Did you know that this county has an invisible army of older carers that are saving the Government billions every year?
New figures released by Age UK in May 2016, show that older relatives who care for their loved ones, save a massive £5.9 billion a year with their provision of unpaid care.
Over the last 7 years the number of carers over 80 years old has rocketed from 301,000 to 417,000, that’s a rise of 39%.
The majority of them provide care in their own home for more than 35hrs a week.
Help with care is available, but this is to a maximum of 4 calls per day, generally between 30-60mins each time.
This still leaves 20hours a day that the elderly carer has to look after their loved one.
They are also left on their own to manage through the most vulnerable time of the day – overnight.
It begs the question – who is caring for the carer? Who is supporting them? Who is giving them a rest? Who is there to provide and fund respite care?
Older couples try to manage living at home for as long as possible and lean on each other for support. It’s a natural thing to do.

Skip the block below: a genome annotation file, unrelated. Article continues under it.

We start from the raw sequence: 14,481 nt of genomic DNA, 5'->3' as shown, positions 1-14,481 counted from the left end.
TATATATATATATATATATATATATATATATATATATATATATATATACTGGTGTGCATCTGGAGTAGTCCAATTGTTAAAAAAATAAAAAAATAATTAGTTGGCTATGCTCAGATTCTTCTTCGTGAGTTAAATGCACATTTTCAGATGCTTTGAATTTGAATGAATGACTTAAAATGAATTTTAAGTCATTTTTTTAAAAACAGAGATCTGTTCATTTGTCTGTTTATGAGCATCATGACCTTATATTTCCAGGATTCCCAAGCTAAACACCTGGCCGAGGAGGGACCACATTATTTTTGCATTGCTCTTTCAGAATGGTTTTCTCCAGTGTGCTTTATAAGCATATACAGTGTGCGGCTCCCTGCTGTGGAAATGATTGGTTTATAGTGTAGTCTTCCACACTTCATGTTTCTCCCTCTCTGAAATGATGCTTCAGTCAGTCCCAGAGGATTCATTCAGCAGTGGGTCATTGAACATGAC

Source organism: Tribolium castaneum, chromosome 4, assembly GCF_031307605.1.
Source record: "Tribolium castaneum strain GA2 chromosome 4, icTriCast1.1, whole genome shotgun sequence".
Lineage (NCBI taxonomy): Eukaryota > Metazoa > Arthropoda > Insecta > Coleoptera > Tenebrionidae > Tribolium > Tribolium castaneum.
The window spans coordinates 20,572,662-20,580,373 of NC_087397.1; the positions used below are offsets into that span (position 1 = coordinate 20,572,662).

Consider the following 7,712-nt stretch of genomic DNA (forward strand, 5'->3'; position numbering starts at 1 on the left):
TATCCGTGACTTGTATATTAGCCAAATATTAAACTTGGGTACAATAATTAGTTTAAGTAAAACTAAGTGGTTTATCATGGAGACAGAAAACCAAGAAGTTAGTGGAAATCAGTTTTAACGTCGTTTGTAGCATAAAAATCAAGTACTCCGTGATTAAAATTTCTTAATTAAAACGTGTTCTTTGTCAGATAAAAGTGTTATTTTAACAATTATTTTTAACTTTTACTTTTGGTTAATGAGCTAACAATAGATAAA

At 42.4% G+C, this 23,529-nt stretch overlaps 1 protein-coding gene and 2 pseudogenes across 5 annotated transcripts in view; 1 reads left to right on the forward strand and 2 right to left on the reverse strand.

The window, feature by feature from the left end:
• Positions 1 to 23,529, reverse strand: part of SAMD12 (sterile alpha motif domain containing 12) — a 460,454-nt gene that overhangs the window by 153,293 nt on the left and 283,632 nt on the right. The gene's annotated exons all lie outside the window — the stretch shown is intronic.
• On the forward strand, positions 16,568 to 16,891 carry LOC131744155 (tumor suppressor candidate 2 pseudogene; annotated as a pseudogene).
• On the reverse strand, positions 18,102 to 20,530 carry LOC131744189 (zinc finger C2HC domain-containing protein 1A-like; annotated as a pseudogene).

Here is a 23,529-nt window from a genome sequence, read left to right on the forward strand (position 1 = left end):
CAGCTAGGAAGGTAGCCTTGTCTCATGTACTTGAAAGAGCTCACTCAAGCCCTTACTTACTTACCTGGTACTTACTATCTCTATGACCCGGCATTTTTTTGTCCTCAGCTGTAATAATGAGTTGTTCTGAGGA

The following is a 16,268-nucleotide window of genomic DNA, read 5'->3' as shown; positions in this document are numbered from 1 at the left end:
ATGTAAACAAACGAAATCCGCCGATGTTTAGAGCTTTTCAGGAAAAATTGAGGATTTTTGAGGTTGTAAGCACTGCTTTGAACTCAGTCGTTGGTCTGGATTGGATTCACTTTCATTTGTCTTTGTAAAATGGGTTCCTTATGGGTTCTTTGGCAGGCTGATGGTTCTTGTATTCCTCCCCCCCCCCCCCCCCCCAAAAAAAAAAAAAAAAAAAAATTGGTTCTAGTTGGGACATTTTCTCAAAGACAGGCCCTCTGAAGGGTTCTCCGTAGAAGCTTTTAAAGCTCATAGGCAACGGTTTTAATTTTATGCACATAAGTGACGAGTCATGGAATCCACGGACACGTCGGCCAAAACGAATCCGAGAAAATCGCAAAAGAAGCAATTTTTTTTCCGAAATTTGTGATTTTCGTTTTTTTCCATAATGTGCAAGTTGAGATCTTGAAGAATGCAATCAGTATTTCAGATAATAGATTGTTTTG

But more needs to be spent on supporting them to do this – especially when one half of the couple if caring for a partner that is less able than themselves.
They care for a loved one because they are wholly committed to that person. There is often little alternative- but they can’t do it all on their own.
By not providing support we are taking advantage of their determination to do right by those they love.
I believe more daycare centres need to be available and affordable to allow the carer to have time off themselves. They need to be able to do the shopping or household chores. They need to have a rest!
At Broomgrove we offer respite care, to allow the carer to have a well deserved break and recharge their batteries but we are now in a minority.
We are now one of the only homes that offer this as most can’t afford to keep short term bed space available following the financial impact of the living wage.
Action is urgently needed to ensure older carers have the support they need and are not left caring alone by a shrinking support service.